- I've been using Squarespace for about a year and I like it a lot. No coding required at all, but you can inject code into the headers so that you can still use things like Google analytics. There are a lot of different themes and you can do a lot to customize them.
I'm the part of the team and can be a bit biased. But this is the biggest design tools list so far with the best tools, explanation of the design tasks and huge variate of free offerings. I open it daily and use for my design tasks.
I saw how Lisa & Valia made this project. Inspired to see more and more tools done by women in tech!
I've been waiting for a tool where I can make a GOOD website myself for eternity. The problem with most of them is that you still need some skills in web design to make something worthwhile. Weblium seems very intuitive + helps you with the design (like color schemes and fonts) so even I managed to make a decent landing page without turning to webmasters. Good job!
I've been using Weblium for several months and these guys are real geeks. The work that they do is just something incredible. I don't need to hire a designer and developer anymore to make some changes – I AM BOTH here. And I really feel myself as a boss and creator, not a rookie. The tool is definitely one of the best on a market. I've used a bunch of other sitebuilders but all of them got so many irritating drawbacks, so I changed one after another. Now I don't need to go further. Everything is in one place and works crystal clear.
However, it still a bit rough around the edges and doesn't have a e-commerce option. But guys say that they will develop it shortly.
I make on Weblium career websites for different companies, landings for events and other promo pages.
- This team has been killing it. Better than Squarespace and Squarespace-like drag-and-drop editors.
Tilda is mostly a joy to use, the huge variety of blocks and the control that the site gives you (almost everything is adjustable) allows you to create pretty much anything without code and the results look fantastic.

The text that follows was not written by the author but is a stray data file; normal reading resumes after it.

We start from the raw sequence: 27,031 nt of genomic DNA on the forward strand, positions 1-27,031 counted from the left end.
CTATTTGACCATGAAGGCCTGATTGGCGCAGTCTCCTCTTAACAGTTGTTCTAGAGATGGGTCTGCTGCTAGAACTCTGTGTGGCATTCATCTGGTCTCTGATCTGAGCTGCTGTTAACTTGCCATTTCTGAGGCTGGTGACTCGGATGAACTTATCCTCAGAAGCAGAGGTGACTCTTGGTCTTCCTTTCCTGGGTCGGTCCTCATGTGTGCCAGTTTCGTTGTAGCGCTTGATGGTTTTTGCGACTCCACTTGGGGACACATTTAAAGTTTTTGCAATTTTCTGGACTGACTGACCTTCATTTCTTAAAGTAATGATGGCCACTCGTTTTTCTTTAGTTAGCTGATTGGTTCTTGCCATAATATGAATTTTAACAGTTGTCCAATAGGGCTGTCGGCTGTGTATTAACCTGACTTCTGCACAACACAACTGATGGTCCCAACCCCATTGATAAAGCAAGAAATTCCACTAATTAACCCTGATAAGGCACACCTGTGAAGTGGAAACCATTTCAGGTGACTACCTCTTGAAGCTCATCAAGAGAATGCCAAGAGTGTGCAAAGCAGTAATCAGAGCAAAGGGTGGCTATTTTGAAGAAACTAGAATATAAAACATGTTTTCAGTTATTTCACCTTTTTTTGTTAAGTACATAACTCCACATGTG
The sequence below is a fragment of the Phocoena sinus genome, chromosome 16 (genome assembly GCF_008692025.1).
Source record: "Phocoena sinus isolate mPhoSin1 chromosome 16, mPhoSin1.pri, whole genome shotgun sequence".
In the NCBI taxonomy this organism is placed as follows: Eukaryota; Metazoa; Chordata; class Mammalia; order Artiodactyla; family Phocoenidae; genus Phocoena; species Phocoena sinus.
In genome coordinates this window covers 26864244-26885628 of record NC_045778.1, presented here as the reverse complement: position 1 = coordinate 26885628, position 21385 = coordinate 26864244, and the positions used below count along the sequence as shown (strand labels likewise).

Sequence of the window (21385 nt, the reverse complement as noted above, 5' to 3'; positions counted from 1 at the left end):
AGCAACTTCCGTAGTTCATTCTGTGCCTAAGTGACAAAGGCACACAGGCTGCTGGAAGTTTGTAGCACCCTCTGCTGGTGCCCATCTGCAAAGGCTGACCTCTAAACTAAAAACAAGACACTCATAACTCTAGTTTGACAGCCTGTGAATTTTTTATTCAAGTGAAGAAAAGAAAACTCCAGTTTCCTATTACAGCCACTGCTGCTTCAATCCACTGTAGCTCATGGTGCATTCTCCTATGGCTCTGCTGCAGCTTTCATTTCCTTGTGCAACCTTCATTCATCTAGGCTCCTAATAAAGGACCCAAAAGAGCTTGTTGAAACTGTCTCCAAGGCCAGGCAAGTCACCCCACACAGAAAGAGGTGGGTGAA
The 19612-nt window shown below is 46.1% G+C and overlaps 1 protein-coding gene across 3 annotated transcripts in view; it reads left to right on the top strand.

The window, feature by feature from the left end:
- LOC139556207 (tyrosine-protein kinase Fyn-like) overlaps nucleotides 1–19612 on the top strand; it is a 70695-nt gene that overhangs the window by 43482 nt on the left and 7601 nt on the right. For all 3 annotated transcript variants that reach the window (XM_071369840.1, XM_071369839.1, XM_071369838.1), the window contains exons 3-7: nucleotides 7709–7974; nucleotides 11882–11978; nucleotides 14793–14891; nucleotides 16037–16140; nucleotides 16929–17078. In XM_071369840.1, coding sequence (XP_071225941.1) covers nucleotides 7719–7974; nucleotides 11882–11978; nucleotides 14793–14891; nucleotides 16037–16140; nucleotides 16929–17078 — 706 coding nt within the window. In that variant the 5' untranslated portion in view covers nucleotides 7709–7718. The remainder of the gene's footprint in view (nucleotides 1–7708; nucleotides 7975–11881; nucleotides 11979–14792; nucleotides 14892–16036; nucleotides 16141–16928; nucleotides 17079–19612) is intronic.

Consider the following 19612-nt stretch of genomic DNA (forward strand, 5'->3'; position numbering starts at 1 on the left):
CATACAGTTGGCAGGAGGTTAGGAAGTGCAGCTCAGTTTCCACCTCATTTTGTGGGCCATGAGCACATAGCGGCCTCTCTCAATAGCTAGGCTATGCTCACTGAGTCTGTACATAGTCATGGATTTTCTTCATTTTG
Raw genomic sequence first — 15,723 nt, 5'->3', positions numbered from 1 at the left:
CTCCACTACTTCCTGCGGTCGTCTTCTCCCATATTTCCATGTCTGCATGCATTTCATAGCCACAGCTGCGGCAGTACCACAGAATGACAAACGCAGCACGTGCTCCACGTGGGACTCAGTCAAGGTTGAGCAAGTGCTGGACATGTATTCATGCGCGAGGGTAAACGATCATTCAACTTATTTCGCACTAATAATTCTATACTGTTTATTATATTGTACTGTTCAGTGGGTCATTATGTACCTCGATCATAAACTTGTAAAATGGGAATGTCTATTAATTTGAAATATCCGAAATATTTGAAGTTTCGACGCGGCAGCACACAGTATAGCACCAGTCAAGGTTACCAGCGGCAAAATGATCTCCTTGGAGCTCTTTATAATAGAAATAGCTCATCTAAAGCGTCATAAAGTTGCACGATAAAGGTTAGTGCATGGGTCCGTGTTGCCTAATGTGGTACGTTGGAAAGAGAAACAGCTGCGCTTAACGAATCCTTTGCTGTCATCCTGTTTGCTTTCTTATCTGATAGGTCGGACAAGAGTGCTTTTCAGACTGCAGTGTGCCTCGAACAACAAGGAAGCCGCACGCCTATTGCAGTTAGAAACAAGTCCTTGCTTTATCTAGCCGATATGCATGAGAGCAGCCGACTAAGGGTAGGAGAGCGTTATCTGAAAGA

Now, I'm not sure how well it's being maintained since some internal links on their homepage are broken (404).
The big problem is that, at $10/month with annual payment and $15/month with monthly payment, it is relatively expensive. I think that most people interested in Tilda would be hobbyist writers or photographers (that's just my personal guess) so 120 $ year just for a side project is quite a lot when there are free options out there.
Tilda does have a free option but many blocks are then locked, you cannot connect your own domain name and you are limited to a single page with 50 blocks in total (so blogs are out of the question on the free tier).
Despite that I spent quite a few hours messing around with Tilda and I really do like what I see. I'd love to recommend it to my friends but know they'd find it too expensive.
I'm inspired by the project, the people who work on it. It is really good, it develops no matter what, сonstantly there is something new, project management very attentively concerns feedback from users.
For me, Tilda has become the main development environment. At first there were some objections, they say, it is necessary to write code in wordpad-like stuff, keep yourself in a sweater with deers, grow a beard... The prototype becomes a mock-up, another man makes a mock-up to become a design, the other makes layout, the programmers are working after and so on and so on..
Guys, it`s 2018 outside!
We do not need to stop the car every 30 km to fill a bucket of water in the radiator, right? Times are changing, so is the format of work on web projects has changed, and this is Tilda Publishing!
- After using a bunch of tools like this for one-off sites, I have to say I was most at ease with Mobirise. For a product that is still scruffy, I found this desktop-based drop-and-drop editor to have 80% of what I wanted. And it spits out Bootstrap 4 code, all for free. You only pay for add-ons and plugins. Definitely worth a try.